Citing unnamed "very reliable source", Presidential Spokesman Ernesto Abella said no Chinese flag has been put up on a sand cay near Kota Island. Magdalo Party-list/Released, file

Palace: No Chinese flag off Philippines-controlled Kota Island
Alexis Romero (philstar.com) - August 24, 2017 - 10:08am
MANILA, Philippines — Malacañang on Thursday denied that China has planted its flag in a sand cay near the Philippine-controlled Kota Island in the West Philippine Sea, the portion of the South China Sea that Manila claims.
 
Presidential Spokesman Ernesto Abella said a “very reliable source” had told him that there were no China flags off the Kota Island, which is part of the Kalayaan Island Group.
 
“I inquired about that and apparently, as of this stage, there is no flag, you know, as of this stage,” Abella said in a press briefing.
 
But Abella confirmed the presence of civilian ships in the area.
 
“It seems that the place, in itself, is subject to many…passers-through and in fact, there are evidences of people who do park there,” the presidential spokesman said.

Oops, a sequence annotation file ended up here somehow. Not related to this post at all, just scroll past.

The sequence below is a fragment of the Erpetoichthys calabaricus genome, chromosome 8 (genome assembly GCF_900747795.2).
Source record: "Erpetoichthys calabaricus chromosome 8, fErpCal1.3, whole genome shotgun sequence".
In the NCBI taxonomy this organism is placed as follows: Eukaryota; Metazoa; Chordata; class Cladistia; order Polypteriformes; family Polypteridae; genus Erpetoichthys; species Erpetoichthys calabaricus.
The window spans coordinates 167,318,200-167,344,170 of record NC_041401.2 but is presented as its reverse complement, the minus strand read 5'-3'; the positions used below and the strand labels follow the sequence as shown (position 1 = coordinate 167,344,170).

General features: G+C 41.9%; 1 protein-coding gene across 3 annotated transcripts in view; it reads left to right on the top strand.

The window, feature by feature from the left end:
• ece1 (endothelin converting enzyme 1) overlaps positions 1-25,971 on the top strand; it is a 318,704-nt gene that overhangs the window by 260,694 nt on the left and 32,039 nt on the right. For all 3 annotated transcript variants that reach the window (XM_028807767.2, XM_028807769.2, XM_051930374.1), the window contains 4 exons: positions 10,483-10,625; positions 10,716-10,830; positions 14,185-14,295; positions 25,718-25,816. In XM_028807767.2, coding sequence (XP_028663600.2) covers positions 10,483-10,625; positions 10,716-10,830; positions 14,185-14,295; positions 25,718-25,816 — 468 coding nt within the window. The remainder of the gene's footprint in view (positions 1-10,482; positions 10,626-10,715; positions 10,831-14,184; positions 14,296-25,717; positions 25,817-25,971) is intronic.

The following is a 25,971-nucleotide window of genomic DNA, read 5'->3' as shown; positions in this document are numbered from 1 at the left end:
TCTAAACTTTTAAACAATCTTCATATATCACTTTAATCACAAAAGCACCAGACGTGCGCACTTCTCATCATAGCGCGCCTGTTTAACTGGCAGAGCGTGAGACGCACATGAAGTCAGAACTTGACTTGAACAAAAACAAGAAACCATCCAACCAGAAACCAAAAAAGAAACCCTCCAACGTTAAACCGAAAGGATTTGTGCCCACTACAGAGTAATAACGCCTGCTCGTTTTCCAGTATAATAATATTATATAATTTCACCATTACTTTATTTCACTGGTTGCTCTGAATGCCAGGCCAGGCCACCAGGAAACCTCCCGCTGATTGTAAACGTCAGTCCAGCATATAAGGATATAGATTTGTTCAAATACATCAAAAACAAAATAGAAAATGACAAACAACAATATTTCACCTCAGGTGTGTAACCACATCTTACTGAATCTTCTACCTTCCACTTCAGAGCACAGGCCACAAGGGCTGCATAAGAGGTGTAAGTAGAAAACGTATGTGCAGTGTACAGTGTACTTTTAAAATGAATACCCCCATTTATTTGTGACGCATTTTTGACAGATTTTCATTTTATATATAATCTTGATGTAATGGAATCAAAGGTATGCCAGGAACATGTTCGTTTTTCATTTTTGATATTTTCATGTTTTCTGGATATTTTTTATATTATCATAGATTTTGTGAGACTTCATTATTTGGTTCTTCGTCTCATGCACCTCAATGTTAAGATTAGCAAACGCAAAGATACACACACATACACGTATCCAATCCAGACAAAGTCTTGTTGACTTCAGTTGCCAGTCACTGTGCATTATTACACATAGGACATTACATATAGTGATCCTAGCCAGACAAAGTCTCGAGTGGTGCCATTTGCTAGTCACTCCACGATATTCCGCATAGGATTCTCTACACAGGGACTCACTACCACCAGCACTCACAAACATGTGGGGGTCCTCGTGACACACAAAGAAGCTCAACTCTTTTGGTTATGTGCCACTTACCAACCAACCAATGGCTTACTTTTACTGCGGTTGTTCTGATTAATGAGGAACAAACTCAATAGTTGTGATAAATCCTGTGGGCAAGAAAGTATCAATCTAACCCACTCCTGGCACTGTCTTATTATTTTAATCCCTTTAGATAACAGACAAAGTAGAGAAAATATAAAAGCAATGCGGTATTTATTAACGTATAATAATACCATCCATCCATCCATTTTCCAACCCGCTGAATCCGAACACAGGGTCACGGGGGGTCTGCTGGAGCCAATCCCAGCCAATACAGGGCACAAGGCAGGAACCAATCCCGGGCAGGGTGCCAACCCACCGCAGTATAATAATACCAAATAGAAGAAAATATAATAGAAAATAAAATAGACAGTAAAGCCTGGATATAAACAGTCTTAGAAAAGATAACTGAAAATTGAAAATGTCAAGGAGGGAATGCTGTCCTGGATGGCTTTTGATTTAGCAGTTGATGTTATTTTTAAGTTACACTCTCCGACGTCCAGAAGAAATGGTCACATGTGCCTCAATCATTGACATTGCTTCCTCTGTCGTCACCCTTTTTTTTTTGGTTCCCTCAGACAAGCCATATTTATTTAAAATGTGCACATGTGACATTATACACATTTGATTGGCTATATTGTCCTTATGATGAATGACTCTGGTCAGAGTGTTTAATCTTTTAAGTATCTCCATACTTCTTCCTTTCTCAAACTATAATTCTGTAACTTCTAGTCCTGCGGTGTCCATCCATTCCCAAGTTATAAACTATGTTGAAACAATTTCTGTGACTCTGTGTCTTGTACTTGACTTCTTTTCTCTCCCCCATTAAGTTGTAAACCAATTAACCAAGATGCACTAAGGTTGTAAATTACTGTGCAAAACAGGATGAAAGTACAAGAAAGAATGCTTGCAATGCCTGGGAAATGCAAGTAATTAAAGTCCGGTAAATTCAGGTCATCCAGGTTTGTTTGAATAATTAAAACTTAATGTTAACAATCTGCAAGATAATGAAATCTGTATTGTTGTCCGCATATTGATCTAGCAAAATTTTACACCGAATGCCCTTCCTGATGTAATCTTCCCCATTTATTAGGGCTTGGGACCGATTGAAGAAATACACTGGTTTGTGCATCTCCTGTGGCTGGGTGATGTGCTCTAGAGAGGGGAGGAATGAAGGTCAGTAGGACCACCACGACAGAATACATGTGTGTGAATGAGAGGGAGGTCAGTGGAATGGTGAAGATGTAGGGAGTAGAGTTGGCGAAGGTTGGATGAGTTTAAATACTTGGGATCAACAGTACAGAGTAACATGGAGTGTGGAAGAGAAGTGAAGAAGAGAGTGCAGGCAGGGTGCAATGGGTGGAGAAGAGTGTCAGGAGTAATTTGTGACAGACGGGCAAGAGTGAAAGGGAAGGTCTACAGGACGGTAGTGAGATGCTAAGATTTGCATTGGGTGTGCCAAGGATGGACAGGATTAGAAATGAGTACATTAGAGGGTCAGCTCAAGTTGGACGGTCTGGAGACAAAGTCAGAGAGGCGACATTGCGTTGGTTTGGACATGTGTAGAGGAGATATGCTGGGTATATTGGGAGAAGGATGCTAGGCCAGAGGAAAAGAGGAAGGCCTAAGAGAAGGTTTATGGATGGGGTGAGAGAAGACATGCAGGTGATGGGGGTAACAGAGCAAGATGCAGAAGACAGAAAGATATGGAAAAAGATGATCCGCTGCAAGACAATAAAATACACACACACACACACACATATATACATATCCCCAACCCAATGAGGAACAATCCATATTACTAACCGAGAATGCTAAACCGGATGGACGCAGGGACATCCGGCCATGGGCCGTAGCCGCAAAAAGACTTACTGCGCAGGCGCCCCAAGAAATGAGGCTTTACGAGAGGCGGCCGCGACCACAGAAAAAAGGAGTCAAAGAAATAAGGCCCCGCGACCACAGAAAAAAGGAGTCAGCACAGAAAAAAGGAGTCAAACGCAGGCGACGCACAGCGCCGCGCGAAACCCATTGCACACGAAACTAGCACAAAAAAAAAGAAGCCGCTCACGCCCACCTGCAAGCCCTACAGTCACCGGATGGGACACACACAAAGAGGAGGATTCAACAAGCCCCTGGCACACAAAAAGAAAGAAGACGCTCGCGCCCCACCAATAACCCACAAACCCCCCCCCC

“But these are not military but mainly these are citizens…and not white or gray ships,” he added.
 
White and gray ships refer to Coast Guard and Navy ships, respectively.
 
Earlier, Magdalo party-list Rep. Gary Alejano revealed that a Chinese flag has been planted on a sand cay located seven nautical miles off Kota Island, a development that he said proved the continuous activities of China in the West Philippine Sea.
 
Alejano, a former military officer and a critic of the Duterte administration, said the flag was mounted on a steel pipe and was discovered last July. A Chinese ship erected the three meter high flag on the sand cay, the lawmaker added.
 
He said China’s activities in the West Philippine Sea and the Philippines’ exclusive economic zone are “concerning” and urged the government to be transparent on issues related to the maritime dispute.
 
China claims about 90 percent of the South China Sea including the Kalayaan Island Group while the Philippines, Vietnam, Malaysia, Brunei and Taiwan have overlapping claims.
 
China’s expansive maritime claim was invalidated by a Hague-based tribunal last year but the Chinese government dismissed the ruling as “illegal.”
 
President Duterte has vowed to discuss the arbitral ruling with Chinese officials within his term but maintained that it would be foolish to quarrel with China over conflicting maritime claims.

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